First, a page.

I’m a noob so sorry for my ignorance. The question is: do we need (in jet airplane) to increase the throttle to maintain constant thrust output if we want to fly higher (not considering climb phase), I mean whether on 2000 ft and 20000 ft altitude throttle is in the same position or we need to push it forward if we fly at higher altitudes to maintain constant power (as in piston airplanes).
It depends, as so often.
With the thrust available at low altitude, the indicated flight speed will be much higher than at high altitude. There, the reduced density and thrust will only allow flight close to maximum thrust and over a small speed range around the minimum drag polar point. In practical terms, at low altitude the airliner will not be able to fly level at the maximum thrust setting because it will exceed its Mach limit. But since the speed of sound is higher in warmer air, it will still fly significantly faster than at high altitude when it flies at the same Mach number at both altitudes.
If, on the other hand, you compare states at the same indicated air speed, the required thrust at low altitude will be a bit smaller due to the higher Reynolds number in warmer air. On the other hand, fuel flow will be a bit higher since the engine is not running at its optimum design point and the higher ambient temperature reduces its thermal efficiency.
While thrust will go down with air density (or dynamic pressure, for the same Mach number at low and high altitude) in the first case, in the second case it will increase slightly.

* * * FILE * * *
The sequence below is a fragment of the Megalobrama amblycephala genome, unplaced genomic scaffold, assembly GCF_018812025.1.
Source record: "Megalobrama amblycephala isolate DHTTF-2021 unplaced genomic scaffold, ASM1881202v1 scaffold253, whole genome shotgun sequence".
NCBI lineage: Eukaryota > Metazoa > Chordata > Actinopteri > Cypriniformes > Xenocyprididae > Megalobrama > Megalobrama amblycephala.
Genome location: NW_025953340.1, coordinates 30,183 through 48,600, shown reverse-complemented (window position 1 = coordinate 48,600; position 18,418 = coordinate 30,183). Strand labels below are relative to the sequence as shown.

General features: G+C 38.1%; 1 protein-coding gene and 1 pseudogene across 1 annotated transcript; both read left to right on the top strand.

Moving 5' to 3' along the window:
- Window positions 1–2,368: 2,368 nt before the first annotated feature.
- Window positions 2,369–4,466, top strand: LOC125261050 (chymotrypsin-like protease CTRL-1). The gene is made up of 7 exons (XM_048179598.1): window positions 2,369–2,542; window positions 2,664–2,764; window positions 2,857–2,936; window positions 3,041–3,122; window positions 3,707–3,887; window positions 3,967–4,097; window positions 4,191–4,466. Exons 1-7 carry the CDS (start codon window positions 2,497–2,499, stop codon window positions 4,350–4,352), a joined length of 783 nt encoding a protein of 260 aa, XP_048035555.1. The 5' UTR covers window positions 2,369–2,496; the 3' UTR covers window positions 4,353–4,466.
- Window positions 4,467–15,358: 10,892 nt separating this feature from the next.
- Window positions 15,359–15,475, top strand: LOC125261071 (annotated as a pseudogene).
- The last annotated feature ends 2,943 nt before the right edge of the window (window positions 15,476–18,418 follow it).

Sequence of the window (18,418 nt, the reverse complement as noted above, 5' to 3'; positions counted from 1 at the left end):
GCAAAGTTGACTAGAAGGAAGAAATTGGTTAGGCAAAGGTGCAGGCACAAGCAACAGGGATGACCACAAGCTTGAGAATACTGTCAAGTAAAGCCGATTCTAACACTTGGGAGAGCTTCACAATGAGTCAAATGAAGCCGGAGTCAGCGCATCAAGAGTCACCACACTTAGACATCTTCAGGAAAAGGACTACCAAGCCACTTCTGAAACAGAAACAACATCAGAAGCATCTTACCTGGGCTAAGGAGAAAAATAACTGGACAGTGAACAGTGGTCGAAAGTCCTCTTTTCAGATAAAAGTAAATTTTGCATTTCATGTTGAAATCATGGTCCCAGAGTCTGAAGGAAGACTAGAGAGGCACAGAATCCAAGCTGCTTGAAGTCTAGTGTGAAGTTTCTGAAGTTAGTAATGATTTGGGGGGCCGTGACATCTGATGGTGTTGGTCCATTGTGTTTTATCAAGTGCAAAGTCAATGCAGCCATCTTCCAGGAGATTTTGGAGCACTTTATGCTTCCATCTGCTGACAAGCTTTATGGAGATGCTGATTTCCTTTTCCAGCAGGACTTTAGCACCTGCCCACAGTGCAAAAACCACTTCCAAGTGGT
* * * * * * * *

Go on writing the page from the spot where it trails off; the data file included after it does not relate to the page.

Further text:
No. Power - Thrust or torque - on an air breathing combustion engine varies almost exactly in proportion with air density, so you will need every bit of power in a climb - full power all the way, engine temp limits permitting. A good rule of thumb is that every 15,000' the density halves and so does your power (unless it is a piston engine with forced induction, but power will still drop off). By 51,000', the highest certifiable altitude for (subsonic) civil aircraft, the density is 11%. This means your engine produces 11% of its sea level thrust. Granted the air resistance is 11% as well, so you need less power. Jets will burn all their fuel in minutes at low altitude, but can cruise for long periods at altitude, preferably at 40,000' and higher. The most powerful aircraft can take off with a very aggressive climb rate, even vertical for fighters, but this will drop off to a shallow crawl at higher altitudes when density and power drops. Forced induction is the answer for piston engines. For jets and turbo props, they are designed with high compression ratios.
As for wondering about changing the throttle setting - it is common for turboprop engines to get "flat rated", which is like a governor. It is automatic, but in a sense, this could be thought of as gradually increasing the throttle setting. Flat rating an engine limits their power at lower altitudes where it is not needed as much, and it also keeps the engine operating at lower limits throughout its life, which allows for longer overhaul intervals and cheaper overhauls. For example, you could have a 1200 hp engine that gets flat rated to 800 hp and it will simply operate at 800 hp in takeoff and climb till, say, 10,000' and then the power output will start to drop off after that.